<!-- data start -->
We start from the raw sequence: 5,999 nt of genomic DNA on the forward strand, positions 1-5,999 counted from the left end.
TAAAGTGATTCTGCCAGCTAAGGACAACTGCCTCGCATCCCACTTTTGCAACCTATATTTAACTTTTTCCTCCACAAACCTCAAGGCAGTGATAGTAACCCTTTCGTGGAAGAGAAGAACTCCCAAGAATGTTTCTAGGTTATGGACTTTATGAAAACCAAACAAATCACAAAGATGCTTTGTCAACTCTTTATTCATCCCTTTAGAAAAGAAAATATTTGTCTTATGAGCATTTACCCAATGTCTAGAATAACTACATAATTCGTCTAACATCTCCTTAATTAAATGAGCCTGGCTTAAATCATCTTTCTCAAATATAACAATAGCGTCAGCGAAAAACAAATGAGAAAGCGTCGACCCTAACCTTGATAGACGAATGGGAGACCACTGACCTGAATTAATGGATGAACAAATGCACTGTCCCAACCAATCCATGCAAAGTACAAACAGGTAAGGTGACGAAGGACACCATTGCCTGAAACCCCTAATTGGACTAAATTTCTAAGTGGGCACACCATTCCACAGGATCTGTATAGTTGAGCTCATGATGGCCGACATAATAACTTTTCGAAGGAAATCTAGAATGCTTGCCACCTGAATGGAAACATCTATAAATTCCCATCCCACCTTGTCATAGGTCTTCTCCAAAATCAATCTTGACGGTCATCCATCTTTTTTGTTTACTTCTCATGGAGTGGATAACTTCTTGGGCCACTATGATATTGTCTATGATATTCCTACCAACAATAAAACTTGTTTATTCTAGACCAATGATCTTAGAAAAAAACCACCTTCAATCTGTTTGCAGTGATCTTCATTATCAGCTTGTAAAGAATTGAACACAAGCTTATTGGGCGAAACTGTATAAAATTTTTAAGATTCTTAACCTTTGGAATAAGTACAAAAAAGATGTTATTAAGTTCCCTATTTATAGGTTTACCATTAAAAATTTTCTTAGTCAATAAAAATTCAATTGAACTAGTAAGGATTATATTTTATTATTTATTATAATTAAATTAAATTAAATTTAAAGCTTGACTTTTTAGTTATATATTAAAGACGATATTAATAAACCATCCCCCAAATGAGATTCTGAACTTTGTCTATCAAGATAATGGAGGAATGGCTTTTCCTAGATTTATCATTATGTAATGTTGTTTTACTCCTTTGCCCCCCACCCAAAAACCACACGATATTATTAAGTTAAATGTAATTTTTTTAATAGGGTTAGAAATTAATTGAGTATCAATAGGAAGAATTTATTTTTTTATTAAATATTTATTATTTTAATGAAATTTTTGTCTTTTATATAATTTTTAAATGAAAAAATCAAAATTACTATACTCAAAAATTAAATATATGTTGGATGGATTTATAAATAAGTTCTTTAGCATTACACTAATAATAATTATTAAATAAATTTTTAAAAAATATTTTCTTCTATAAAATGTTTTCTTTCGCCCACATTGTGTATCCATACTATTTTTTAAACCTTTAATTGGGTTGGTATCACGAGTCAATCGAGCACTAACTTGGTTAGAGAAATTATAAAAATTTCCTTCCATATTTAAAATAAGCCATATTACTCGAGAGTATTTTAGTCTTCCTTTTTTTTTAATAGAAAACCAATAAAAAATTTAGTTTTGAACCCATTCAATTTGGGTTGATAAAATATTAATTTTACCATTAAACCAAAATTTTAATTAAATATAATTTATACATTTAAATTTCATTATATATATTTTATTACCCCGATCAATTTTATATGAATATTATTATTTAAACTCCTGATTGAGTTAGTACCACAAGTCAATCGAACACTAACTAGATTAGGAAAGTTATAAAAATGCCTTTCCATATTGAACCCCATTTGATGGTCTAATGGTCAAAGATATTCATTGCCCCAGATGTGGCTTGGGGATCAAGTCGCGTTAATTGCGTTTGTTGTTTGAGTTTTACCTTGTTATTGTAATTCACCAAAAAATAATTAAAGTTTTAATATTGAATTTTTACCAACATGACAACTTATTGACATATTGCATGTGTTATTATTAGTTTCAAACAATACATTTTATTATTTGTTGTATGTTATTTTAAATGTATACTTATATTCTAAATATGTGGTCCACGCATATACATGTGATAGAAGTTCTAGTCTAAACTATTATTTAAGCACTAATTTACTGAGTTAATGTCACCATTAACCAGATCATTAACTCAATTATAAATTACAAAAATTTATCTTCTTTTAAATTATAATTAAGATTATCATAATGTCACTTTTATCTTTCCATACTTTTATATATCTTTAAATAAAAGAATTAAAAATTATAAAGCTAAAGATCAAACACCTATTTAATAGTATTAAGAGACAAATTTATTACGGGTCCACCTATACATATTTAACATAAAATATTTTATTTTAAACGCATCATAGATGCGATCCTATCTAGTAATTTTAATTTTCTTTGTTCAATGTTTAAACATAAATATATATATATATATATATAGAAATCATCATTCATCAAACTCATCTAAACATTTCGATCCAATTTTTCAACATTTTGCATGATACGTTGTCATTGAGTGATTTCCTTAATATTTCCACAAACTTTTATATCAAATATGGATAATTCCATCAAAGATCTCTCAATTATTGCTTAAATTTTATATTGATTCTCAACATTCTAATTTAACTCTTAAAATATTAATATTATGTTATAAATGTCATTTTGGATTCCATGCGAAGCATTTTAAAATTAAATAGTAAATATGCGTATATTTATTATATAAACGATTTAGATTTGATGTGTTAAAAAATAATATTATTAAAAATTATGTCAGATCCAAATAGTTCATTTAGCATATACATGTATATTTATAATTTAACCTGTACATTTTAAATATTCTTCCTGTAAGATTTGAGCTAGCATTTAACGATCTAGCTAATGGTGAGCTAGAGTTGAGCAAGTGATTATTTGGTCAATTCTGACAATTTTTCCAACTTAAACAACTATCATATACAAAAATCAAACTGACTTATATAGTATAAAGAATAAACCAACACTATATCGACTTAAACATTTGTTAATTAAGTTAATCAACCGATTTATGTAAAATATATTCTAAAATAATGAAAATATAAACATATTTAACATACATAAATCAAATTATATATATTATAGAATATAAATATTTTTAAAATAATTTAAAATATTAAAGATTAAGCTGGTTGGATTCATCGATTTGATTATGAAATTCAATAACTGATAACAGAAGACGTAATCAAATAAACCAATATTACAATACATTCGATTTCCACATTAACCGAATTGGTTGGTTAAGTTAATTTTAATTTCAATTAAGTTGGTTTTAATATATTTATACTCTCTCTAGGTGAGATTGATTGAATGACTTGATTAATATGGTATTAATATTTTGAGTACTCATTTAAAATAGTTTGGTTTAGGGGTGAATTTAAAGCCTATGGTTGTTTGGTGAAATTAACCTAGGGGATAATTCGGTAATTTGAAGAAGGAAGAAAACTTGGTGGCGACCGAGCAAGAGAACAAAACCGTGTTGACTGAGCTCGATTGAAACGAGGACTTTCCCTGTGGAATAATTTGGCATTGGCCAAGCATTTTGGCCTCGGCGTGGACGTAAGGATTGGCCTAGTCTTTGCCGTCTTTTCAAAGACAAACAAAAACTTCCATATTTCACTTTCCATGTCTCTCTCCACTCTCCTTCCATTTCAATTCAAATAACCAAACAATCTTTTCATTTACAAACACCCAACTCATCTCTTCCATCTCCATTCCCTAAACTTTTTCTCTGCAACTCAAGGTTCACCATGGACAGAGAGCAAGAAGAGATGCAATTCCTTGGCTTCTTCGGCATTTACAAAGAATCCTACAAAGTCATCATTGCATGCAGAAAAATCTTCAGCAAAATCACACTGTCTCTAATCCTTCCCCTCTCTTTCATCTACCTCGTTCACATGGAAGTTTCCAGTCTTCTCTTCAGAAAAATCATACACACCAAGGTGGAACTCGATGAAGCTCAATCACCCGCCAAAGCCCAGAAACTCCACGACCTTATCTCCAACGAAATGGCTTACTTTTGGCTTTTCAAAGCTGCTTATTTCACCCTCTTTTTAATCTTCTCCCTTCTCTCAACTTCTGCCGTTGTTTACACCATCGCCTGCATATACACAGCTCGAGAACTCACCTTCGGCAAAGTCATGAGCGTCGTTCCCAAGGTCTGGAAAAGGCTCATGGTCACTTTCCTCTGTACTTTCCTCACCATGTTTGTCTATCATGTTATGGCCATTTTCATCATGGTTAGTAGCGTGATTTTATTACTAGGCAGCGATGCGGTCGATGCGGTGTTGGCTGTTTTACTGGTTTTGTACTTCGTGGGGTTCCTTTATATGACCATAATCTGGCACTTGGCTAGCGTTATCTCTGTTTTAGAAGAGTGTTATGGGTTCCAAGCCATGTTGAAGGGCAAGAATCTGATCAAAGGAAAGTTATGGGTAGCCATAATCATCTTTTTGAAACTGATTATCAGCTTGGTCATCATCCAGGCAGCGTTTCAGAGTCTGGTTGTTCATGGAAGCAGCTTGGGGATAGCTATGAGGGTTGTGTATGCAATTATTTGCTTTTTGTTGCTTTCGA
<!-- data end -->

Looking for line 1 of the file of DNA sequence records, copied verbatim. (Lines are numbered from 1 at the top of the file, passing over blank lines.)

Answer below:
We start from the raw sequence: 5,999 nt of genomic DNA on the forward strand, positions 1-5,999 counted from the left end.